Understand the Legal Basics of Workers’ Comp Claim Denials

Understand the Legal Basics of Workers’ Comp Claim DenialsOne of the most important and often difficult roles of a claim handler is to issue a workers’ comp claim denial.  It is important that the claim handler conduct a diligent claims investigation and issue denials that are supported by the facts of the claim and the law.  Failure to do so is not only unethical but contrary to the letter and spirt of the law.

 

 

Back to the Basics – “Arising Out Of” and “In the Course and Scope”

 

Issuing a workers’ comp claim denial requires understanding a basic premise of all workers’ compensation laws – both “arise out of” and “in the course and scope of” the employee’s employment.  This is a legal standard that is complex to understand and depends on the facts of each case.  When analyzing these threshold standards, it is important to understand the following:

 

  • Arising Out Of: This generally refers to a factual determination of whether the injury occurred within the parameters of one’s direct work  In other words, there must be evidence of a causal connection between the injury and the employment.  Courts often struggle with issues concerning whether there was an “increased risk” presented by the work environment that is tied to the injury.  Factors that are subject to litigation and interpretation include slips/falls on various surfaces (flat hallways, stairwells, ice on sidewalks, etc.), assaults/actions by third persons and idiopathic injuries; and

 

  • Course Of: Determinations regarding this element are more clearly defined, but also create concern and litigation.  Generally, this question involves one of the time, place, and circumstances under which the accident/injury occurs.  Notwithstanding its appearance, questions of compensability also include litigation when it concerns the hours of employment (breaks, meals and errands), ingress/egress issues and traveling employees.

 

When considering these issues, it is important for the investigation to involve questions as to specific activities involved and whom else may have been involved in the injury.

 

 

Pre-existing Conditions and Questions of Compensability

 

The presence of a pre-existing condition does not necessarily preclude the compensability of a work-related injury.  Given the rather liberal standard of what constitutes a “personal injury,” the better question that needs to be asked is whether the work injury or activity “aggravated or accelerated the underlying condition.”  If this is the case, more often than not the claim will ultimately be found to be compensable.

 

When investigating these matters, obtaining the proper medical evidence is key to any investigation.  Areas of concern should include the following:

 

  • Chiropractic care and treatment;

 

  • The existence of prior imaging, including MRIs, CT scans and EMGs; and

 

  • History of athletic or MVA related accidents/injuries.

 

 

Notice and Statute of Limitation Defenses

 

Most workers’ compensation statutes require an employee report their injury promptly.  There are also limits as to when an employee can obtain a report from their work injury.  This is where it is important to understand how notice and statute of limitation provisions can prevent recovery and serve as a valid legal defense to a claim.

 

  • Notice Defense: An injured worker is under the legal obligation to report their work-related injury in a timely manner.  The rationale behind this concept is this allows the defense interests a reasonable amount of time to investigate a claim and prevent the spoliation of evidence.  Notice defenses are often not successful given the fact “constructive notice” is often imputed on the employer.  It also comes down to a question of credibility of the employee.  Notwithstanding these limitations, it is something to consider when defending a claim.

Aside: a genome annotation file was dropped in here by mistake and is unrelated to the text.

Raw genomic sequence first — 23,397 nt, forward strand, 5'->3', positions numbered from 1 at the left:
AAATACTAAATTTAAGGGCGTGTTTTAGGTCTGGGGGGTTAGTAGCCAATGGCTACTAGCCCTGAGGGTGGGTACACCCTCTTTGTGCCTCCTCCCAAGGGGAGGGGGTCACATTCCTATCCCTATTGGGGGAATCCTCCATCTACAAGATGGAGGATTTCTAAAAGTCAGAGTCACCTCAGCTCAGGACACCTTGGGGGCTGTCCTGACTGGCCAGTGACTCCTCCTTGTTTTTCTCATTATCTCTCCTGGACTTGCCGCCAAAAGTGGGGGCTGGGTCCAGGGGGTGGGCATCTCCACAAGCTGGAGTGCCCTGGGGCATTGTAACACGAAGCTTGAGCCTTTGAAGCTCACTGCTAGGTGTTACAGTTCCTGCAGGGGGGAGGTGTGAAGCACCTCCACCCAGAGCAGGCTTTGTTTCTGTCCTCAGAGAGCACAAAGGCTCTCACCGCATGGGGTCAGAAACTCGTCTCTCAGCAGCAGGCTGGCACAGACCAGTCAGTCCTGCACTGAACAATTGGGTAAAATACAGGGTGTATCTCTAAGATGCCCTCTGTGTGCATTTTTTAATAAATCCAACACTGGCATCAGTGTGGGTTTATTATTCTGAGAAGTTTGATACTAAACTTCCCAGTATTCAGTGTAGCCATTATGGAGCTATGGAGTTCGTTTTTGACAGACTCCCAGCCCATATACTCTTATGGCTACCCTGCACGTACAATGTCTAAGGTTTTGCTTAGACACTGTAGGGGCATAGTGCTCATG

• Statute of Limitation Defense: Once a workers’ compensation injury is reported, there is a time limit place on the employee for them to make a claim for  In many instances, the statute of limitation defense is limited to a period of six years.  What this means is if the employee reports and injury, but does not incur wage loss or medical benefits within the prescribed time period, they are forever barred from seeking benefits related to the matter.  This defense is used to deny claims made on trivial injuries and provides certainty.

 

 

Conclusions

 

Members of the claims management teams are on the front lines when it comes to claims investigations and determinations of primary liability.  Issuing a proper workers’ comp claim denial includes determining if the incident falls within the parameters of the workers’ compensation act and other issues of liability.  This requires a claims handler understands the law and is able to investigate a claim to make good faith determinations regarding compensability.

 

 

 

Michael Stack - AmaxxAuthor Michael Stack, CEO Amaxx LLC. He is an expert in workers’ compensation cost containment systems and helps employers reduce their workers’ comp costs by 20% to 50%.  He works as a consultant to large and mid-market clients, is a co-author of Your Ultimate Guide To Mastering Workers Comp Costs, a comprehensive step-by-step manual of cost containment strategies based on hands-on field experience, and is founder & lead trainer of Amaxx Workers’ Comp Training Center .

 

Contact: mstack@reduceyourworkerscomp.com.

Workers’ Comp Roundup Blog: http://blog.reduceyourworkerscomp.com/

 

©2018 Amaxx LLC. All rights reserved under International Copyright Law.

 

Do not use this information without independent verification. All state laws vary. You should consult with your insurance broker, attorney, or qualified professional.

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